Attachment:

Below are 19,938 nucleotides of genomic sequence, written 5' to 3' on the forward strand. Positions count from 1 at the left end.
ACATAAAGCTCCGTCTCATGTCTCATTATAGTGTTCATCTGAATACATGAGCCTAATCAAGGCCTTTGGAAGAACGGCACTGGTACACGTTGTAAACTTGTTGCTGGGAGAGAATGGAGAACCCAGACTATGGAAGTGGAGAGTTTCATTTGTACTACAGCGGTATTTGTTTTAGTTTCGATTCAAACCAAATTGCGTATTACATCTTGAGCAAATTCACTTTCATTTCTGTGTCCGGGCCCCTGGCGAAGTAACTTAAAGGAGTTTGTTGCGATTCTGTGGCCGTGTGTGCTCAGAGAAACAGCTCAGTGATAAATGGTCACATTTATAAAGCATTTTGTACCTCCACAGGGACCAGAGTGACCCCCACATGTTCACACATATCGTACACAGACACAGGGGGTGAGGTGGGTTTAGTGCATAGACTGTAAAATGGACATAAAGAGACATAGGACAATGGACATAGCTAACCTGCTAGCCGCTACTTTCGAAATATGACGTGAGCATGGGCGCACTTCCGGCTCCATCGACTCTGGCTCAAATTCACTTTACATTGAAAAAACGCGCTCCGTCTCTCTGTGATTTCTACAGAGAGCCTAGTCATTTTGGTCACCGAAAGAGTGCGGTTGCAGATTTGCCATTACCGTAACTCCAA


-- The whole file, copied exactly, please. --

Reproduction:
Below are 19,938 nucleotides of genomic sequence, written 5' to 3' on the forward strand. Positions count from 1 at the left end.
ACATAAAGCTCCGTCTCATGTCTCATTATAGTGTTCATCTGAATACATGAGCCTAATCAAGGCCTTTGGAAGAACGGCACTGGTACACGTTGTAAACTTGTTGCTGGGAGAGAATGGAGAACCCAGACTATGGAAGTGGAGAGTTTCATTTGTACTACAGCGGTATTTGTTTTAGTTTCGATTCAAACCAAATTGCGTATTACATCTTGAGCAAATTCACTTTCATTTCTGTGTCCGGGCCCCTGGCGAAGTAACTTAAAGGAGTTTGTTGCGATTCTGTGGCCGTGTGTGCTCAGAGAAACAGCTCAGTGATAAATGGTCACATTTATAAAGCATTTTGTACCTCCACAGGGACCAGAGTGACCCCCACATGTTCACACATATCGTACACAGACACAGGGGGTGAGGTGGGTTTAGTGCATAGACTGTAAAATGGACATAAAGAGACATAGGACAATGGACATAGCTAACCTGCTAGCCGCTACTTTCGAAATATGACGTGAGCATGGGCGCACTTCCGGCTCCATCGACTCTGGCTCAAATTCACTTTACATTGAAAAAACGCGCTCCGTCTCTCTGTGATTTCTACAGAGAGCCTAGTCATTTTGGTCACCGAAAGAGTGCGGTTGCAGATTTGCCATTACCGTAACTCCAA